Homily for the Solemnity of the Assumption of the Blessed Virgin Mary Year C 2019

Homily for the Solemnity of the Assumption of the Blessed Virgin Mary Year C 2019 at Our Lady of the Rosary Parish, Kellyville and at St Patrick’s Cathedral, Parramatta, 15 August 2019

Readings: Rev 11:19, 12:1-6; 1Cor 15:20-26; Luke 1:39-56



The Solemnity of the Assumption 2019: Mary model disciple



Dear brothers and sisters,

The Feast of the Assumption always holds a special place in my heart.

It takes me back to the time when I was on a boat, adrift on the vast Pacific Ocean and at the mercy of the elements. We had started out on the Feast of St Clare and on the eve of the Assumption, we were in serious trouble. Food had run out, water had run out and fuel had run out.

As if that wasn’t enough, a huge storm gathered and unleashed its fury right near where we were. In desperation, we got out our rosaries and began to pray in earnest. I am sure nobody could physically hear us for the pounding of the waves, the rain and the thunder. Yet somehow, we survived the ordeal and the day after, we were rescued from our sinking boat, just in time.

We honour Mary assumed into glory at the end of her earthly pilgrimage. The Church believes that she enjoys this special favour because she lived her life in tandem with her son. Mary is exalted not only because of her privilege of biological motherhood but also because – as Jesus said – she has listened to His Word and lived by it.

Therefore, this celebration reminds us of the fundamental Christian belief that the pathway to God and to sanctity is our faithfulness to the Gospel.

Mary is glorified because she has followed the footsteps of her Son in giving her life in service of others. She certainly did not hold back in fear; she did not stay in her comfortable environment. Rather, it was a constant journey into the unknown, a courageous confrontation with life’s many uncertainties. The flight into Egypt, the years of living in exile, the constant uprooting and replanting, the journey to Jerusalem, the agony at the foot of the cross…. Mary knew the rough and tumble of motherhood and more.

The Magnificat is Mary’s song of praise to God. It is also a window into her life of faithful and courageous discipleship. Mary was anything but a fearful, withdrawn, uncommitted, indifferent person. The God she served was one who filled the poor with good things and sent the rich empty away. In other words, Mary was committed to justice, compassion, to raising up the fallen, loving the unloved and advocating for the defenceless. Just as in the life of her son, we too witness the passion for the Kingdom in hers.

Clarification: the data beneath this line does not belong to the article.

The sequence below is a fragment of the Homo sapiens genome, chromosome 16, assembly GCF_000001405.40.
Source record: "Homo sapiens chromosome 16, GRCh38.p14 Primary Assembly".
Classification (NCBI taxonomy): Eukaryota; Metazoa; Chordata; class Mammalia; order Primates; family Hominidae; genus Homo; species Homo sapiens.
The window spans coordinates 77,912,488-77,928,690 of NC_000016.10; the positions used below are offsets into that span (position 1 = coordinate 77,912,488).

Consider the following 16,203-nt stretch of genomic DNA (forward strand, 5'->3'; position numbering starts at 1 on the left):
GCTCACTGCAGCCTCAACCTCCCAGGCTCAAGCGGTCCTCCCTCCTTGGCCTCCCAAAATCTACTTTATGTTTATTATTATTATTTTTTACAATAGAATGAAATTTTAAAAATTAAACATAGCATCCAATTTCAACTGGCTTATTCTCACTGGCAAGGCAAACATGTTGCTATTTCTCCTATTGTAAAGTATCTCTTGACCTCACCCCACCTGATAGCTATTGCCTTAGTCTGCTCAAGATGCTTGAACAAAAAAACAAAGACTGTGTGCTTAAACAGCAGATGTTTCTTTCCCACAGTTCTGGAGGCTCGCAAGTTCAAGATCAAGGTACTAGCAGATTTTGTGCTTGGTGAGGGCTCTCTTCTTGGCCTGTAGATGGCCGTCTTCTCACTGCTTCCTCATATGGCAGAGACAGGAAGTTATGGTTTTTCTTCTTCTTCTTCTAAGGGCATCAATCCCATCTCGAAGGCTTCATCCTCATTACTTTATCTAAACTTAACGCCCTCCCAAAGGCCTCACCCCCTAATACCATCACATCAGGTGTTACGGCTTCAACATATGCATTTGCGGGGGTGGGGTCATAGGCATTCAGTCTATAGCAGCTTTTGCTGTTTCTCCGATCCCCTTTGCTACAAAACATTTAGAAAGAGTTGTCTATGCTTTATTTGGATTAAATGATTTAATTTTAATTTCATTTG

Mary acted in solidarity with the afflicted. Thus for example, at the Wedding of Cana, it was Mary who refused to be the neutral bystander. She showed us an example of advocating on behalf of others. She accompanied people in crisis. She stood up and spoke the word of hope for them. Her attitude of deep empathy was different to the fearful reaction of the disciples.

We are reminded of the story of Jesus feeding the multitude in the desert. There the disciples wanted to send the people away. They acted in fear and showed lack of faith. By contrast, Mary engaged the people and pleaded with Jesus on their behalf. She accompanied people in crisis and channelled the energy, love and hope of God to them.

As Christians we cannot remain neutral bystanders in the tragedies that unfold before us. We cannot excuse ourselves from the duty of accompanying people in crisis and channelling the energy, love and hope of God to them. It is integral to being a Christian to speak and act on behalf of those considered dispensable and even disposable by our society. Therefore whether it is the unborn, the vulnerable, the refugee et cetera, we are called to follow the example of Mary in protecting, safeguarding and enabling every human life to achieve its full potential.

Brothers and sisters,

Today’s celebration fills us with hope because it anticipates the final victory of God over evil, violence and death. In the power of the life, death and resurrection of Christ, we partake of God’s love, which is stronger than death. As we gather to honour the Assumption of Mary today, we give thanks for her maternal care and protection.

Mary has cared and protected us in our journeys of life, through all changes and upheavals. Mary, who acts in solidarity with those who are in every kind of need.

Therefore, we cannot simply honour her without following her example of care and protection for others.

May Mary then help us to be carers and protectors of those who have been entrusted to us. May she also guide us in our Christian discipleship as we seek to be salt to the earth and light for the world.


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